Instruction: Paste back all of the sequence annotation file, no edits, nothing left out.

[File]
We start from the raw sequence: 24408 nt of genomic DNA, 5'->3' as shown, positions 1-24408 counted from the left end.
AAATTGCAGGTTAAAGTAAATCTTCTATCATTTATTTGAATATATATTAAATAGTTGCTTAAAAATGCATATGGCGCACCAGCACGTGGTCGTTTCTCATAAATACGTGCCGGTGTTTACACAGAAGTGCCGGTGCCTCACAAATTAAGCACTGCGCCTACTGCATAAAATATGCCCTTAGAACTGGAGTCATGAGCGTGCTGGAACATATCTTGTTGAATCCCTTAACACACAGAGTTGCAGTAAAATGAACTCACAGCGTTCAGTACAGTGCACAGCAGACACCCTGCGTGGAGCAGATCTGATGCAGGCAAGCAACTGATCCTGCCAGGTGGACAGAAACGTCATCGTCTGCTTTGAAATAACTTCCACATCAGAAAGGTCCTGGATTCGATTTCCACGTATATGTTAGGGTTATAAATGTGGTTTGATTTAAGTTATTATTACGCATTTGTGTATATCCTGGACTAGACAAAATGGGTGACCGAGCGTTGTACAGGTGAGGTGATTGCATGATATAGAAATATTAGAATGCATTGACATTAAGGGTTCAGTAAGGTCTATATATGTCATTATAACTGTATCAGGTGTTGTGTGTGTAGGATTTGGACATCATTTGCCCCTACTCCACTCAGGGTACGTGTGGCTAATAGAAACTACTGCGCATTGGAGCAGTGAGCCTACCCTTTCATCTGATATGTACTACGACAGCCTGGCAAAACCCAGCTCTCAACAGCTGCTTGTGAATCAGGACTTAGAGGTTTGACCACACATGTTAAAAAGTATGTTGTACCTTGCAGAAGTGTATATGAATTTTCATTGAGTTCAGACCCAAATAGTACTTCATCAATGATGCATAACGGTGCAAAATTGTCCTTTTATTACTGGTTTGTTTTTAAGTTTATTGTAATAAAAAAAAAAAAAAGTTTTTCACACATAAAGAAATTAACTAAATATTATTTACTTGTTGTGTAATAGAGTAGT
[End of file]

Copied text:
We start from the raw sequence: 24408 nt of genomic DNA, 5'->3' as shown, positions 1-24408 counted from the left end.
AAATTGCAGGTTAAAGTAAATCTTCTATCATTTATTTGAATATATATTAAATAGTTGCTTAAAAATGCATATGGCGCACCAGCACGTGGTCGTTTCTCATAAATACGTGCCGGTGTTTACACAGAAGTGCCGGTGCCTCACAAATTAAGCACTGCGCCTACTGCATAAAATATGCCCTTAGAACTGGAGTCATGAGCGTGCTGGAACATATCTTGTTGAATCCCTTAACACACAGAGTTGCAGTAAAATGAACTCACAGCGTTCAGTACAGTGCACAGCAGACACCCTGCGTGGAGCAGATCTGATGCAGGCAAGCAACTGATCCTGCCAGGTGGACAGAAACGTCATCGTCTGCTTTGAAATAACTTCCACATCAGAAAGGTCCTGGATTCGATTTCCACGTATATGTTAGGGTTATAAATGTGGTTTGATTTAAGTTATTATTACGCATTTGTGTATATCCTGGACTAGACAAAATGGGTGACCGAGCGTTGTACAGGTGAGGTGATTGCATGATATAGAAATATTAGAATGCATTGACATTAAGGGTTCAGTAAGGTCTATATATGTCATTATAACTGTATCAGGTGTTGTGTGTGTAGGATTTGGACATCATTTGCCCCTACTCCACTCAGGGTACGTGTGGCTAATAGAAACTACTGCGCATTGGAGCAGTGAGCCTACCCTTTCATCTGATATGTACTACGACAGCCTGGCAAAACCCAGCTCTCAACAGCTGCTTGTGAATCAGGACTTAGAGGTTTGACCACACATGTTAAAAAGTATGTTGTACCTTGCAGAAGTGTATATGAATTTTCATTGAGTTCAGACCCAAATAGTACTTCATCAATGATGCATAACGGTGCAAAATTGTCCTTTTATTACTGGTTTGTTTTTAAGTTTATTGTAATAAAAAAAAAAAAAAGTTTTTCACACATAAAGAAATTAACTAAATATTATTTACTTGTTGTGTAATAGAGTAGT